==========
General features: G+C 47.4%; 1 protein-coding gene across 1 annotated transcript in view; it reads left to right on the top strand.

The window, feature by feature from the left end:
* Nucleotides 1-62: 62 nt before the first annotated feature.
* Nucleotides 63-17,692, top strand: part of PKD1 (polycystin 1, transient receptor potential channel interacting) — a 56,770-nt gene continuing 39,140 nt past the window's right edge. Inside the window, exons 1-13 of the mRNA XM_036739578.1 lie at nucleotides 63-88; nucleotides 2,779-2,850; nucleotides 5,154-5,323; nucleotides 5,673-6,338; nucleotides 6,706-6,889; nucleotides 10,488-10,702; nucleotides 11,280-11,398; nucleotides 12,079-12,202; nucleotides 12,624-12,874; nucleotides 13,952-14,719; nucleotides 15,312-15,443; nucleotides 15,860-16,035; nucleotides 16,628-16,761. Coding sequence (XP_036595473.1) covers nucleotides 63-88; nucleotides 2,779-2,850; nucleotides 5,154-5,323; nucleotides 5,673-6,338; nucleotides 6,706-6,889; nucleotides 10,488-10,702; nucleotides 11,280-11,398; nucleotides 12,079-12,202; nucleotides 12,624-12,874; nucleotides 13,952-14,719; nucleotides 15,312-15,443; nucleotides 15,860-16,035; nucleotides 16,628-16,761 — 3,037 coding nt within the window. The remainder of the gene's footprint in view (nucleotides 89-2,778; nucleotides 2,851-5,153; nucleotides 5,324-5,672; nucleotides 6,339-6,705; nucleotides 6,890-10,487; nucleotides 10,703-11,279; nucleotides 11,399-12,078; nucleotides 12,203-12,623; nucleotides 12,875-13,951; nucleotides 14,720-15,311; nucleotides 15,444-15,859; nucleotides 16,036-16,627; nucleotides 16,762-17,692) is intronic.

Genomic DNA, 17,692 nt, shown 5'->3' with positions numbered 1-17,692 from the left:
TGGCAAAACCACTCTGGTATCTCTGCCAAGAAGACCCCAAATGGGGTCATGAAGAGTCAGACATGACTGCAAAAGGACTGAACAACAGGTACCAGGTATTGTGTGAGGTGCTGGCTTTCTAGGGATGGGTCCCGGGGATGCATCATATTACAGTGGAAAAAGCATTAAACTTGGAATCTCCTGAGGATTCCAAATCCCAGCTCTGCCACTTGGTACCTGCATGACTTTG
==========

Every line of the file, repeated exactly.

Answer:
General features: G+C 47.4%; 1 protein-coding gene across 1 annotated transcript in view; it reads left to right on the top strand.

The window, feature by feature from the left end:
* Nucleotides 1-62: 62 nt before the first annotated feature.
* Nucleotides 63-17,692, top strand: part of PKD1 (polycystin 1, transient receptor potential channel interacting) — a 56,770-nt gene continuing 39,140 nt past the window's right edge. Inside the window, exons 1-13 of the mRNA XM_036739578.1 lie at nucleotides 63-88; nucleotides 2,779-2,850; nucleotides 5,154-5,323; nucleotides 5,673-6,338; nucleotides 6,706-6,889; nucleotides 10,488-10,702; nucleotides 11,280-11,398; nucleotides 12,079-12,202; nucleotides 12,624-12,874; nucleotides 13,952-14,719; nucleotides 15,312-15,443; nucleotides 15,860-16,035; nucleotides 16,628-16,761. Coding sequence (XP_036595473.1) covers nucleotides 63-88; nucleotides 2,779-2,850; nucleotides 5,154-5,323; nucleotides 5,673-6,338; nucleotides 6,706-6,889; nucleotides 10,488-10,702; nucleotides 11,280-11,398; nucleotides 12,079-12,202; nucleotides 12,624-12,874; nucleotides 13,952-14,719; nucleotides 15,312-15,443; nucleotides 15,860-16,035; nucleotides 16,628-16,761 — 3,037 coding nt within the window. The remainder of the gene's footprint in view (nucleotides 89-2,778; nucleotides 2,851-5,153; nucleotides 5,324-5,672; nucleotides 6,339-6,705; nucleotides 6,890-10,487; nucleotides 10,703-11,279; nucleotides 11,399-12,078; nucleotides 12,203-12,623; nucleotides 12,875-13,951; nucleotides 14,720-15,311; nucleotides 15,444-15,859; nucleotides 16,036-16,627; nucleotides 16,762-17,692) is intronic.

Genomic DNA, 17,692 nt, shown 5'->3' with positions numbered 1-17,692 from the left:
TGGCAAAACCACTCTGGTATCTCTGCCAAGAAGACCCCAAATGGGGTCATGAAGAGTCAGACATGACTGCAAAAGGACTGAACAACAGGTACCAGGTATTGTGTGAGGTGCTGGCTTTCTAGGGATGGGTCCCGGGGATGCATCATATTACAGTGGAAAAAGCATTAAACTTGGAATCTCCTGAGGATTCCAAATCCCAGCTCTGCCACTTGGTACCTGCATGACTTTG